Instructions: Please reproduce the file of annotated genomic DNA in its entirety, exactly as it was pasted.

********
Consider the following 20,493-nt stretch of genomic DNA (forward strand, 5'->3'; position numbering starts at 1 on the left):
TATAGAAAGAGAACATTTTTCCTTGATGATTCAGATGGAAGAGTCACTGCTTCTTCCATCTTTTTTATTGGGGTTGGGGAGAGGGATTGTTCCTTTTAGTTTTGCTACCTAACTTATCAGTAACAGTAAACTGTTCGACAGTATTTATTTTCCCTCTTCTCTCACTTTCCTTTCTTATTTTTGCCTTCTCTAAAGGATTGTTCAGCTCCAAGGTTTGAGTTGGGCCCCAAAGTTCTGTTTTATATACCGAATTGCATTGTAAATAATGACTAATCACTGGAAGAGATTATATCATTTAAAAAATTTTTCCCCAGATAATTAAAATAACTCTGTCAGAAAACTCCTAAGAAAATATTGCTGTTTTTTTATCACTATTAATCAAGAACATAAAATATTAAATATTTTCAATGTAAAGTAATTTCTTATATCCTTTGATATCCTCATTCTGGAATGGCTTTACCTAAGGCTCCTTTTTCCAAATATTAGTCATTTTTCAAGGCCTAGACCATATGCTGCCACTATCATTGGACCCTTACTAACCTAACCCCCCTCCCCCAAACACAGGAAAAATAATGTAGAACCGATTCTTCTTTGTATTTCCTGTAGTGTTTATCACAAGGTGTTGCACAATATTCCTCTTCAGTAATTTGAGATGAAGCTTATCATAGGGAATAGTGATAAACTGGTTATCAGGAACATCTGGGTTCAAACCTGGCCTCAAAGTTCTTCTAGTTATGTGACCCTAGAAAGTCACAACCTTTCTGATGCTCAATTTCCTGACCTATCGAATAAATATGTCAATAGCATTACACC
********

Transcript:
Consider the following 20,493-nt stretch of genomic DNA (forward strand, 5'->3'; position numbering starts at 1 on the left):
TATAGAAAGAGAACATTTTTCCTTGATGATTCAGATGGAAGAGTCACTGCTTCTTCCATCTTTTTTATTGGGGTTGGGGAGAGGGATTGTTCCTTTTAGTTTTGCTACCTAACTTATCAGTAACAGTAAACTGTTCGACAGTATTTATTTTCCCTCTTCTCTCACTTTCCTTTCTTATTTTTGCCTTCTCTAAAGGATTGTTCAGCTCCAAGGTTTGAGTTGGGCCCCAAAGTTCTGTTTTATATACCGAATTGCATTGTAAATAATGACTAATCACTGGAAGAGATTATATCATTTAAAAAATTTTTCCCCAGATAATTAAAATAACTCTGTCAGAAAACTCCTAAGAAAATATTGCTGTTTTTTTATCACTATTAATCAAGAACATAAAATATTAAATATTTTCAATGTAAAGTAATTTCTTATATCCTTTGATATCCTCATTCTGGAATGGCTTTACCTAAGGCTCCTTTTTCCAAATATTAGTCATTTTTCAAGGCCTAGACCATATGCTGCCACTATCATTGGACCCTTACTAACCTAACCCCCCTCCCCCAAACACAGGAAAAATAATGTAGAACCGATTCTTCTTTGTATTTCCTGTAGTGTTTATCACAAGGTGTTGCACAATATTCCTCTTCAGTAATTTGAGATGAAGCTTATCATAGGGAATAGTGATAAACTGGTTATCAGGAACATCTGGGTTCAAACCTGGCCTCAAAGTTCTTCTAGTTATGTGACCCTAGAAAGTCACAACCTTTCTGATGCTCAATTTCCTGACCTATCGAATAAATATGTCAATAGCATTACACC